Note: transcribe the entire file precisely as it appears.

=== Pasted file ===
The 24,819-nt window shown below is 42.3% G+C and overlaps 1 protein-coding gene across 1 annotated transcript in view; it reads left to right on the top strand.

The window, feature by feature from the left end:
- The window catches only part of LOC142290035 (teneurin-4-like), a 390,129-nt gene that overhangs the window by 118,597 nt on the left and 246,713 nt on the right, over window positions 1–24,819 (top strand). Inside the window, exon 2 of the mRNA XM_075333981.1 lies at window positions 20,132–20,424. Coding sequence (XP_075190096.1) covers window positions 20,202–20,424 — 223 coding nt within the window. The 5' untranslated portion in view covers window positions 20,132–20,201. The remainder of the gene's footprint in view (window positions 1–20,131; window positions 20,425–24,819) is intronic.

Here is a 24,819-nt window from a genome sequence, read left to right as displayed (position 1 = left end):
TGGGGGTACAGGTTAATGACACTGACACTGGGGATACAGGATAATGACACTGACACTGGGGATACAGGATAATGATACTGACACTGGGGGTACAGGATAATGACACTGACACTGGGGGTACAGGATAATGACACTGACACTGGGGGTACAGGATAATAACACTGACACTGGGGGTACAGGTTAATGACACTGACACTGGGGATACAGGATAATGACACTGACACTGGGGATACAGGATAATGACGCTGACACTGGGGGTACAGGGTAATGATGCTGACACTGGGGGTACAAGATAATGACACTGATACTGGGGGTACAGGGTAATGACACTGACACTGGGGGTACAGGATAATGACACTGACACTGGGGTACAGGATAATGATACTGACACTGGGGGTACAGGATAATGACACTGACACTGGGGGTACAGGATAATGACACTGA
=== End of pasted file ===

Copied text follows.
The 24,819-nt window shown below is 42.3% G+C and overlaps 1 protein-coding gene across 1 annotated transcript in view; it reads left to right on the top strand.

The window, feature by feature from the left end:
- The window catches only part of LOC142290035 (teneurin-4-like), a 390,129-nt gene that overhangs the window by 118,597 nt on the left and 246,713 nt on the right, over window positions 1–24,819 (top strand). Inside the window, exon 2 of the mRNA XM_075333981.1 lies at window positions 20,132–20,424. Coding sequence (XP_075190096.1) covers window positions 20,202–20,424 — 223 coding nt within the window. The 5' untranslated portion in view covers window positions 20,132–20,201. The remainder of the gene's footprint in view (window positions 1–20,131; window positions 20,425–24,819) is intronic.

Here is a 24,819-nt window from a genome sequence, read left to right as displayed (position 1 = left end):
TGGGGGTACAGGTTAATGACACTGACACTGGGGATACAGGATAATGACACTGACACTGGGGATACAGGATAATGATACTGACACTGGGGGTACAGGATAATGACACTGACACTGGGGGTACAGGATAATGACACTGACACTGGGGGTACAGGATAATAACACTGACACTGGGGGTACAGGTTAATGACACTGACACTGGGGATACAGGATAATGACACTGACACTGGGGATACAGGATAATGACGCTGACACTGGGGGTACAGGGTAATGATGCTGACACTGGGGGTACAAGATAATGACACTGATACTGGGGGTACAGGGTAATGACACTGACACTGGGGGTACAGGATAATGACACTGACACTGGGGTACAGGATAATGATACTGACACTGGGGGTACAGGATAATGACACTGACACTGGGGGTACAGGATAATGACACTGA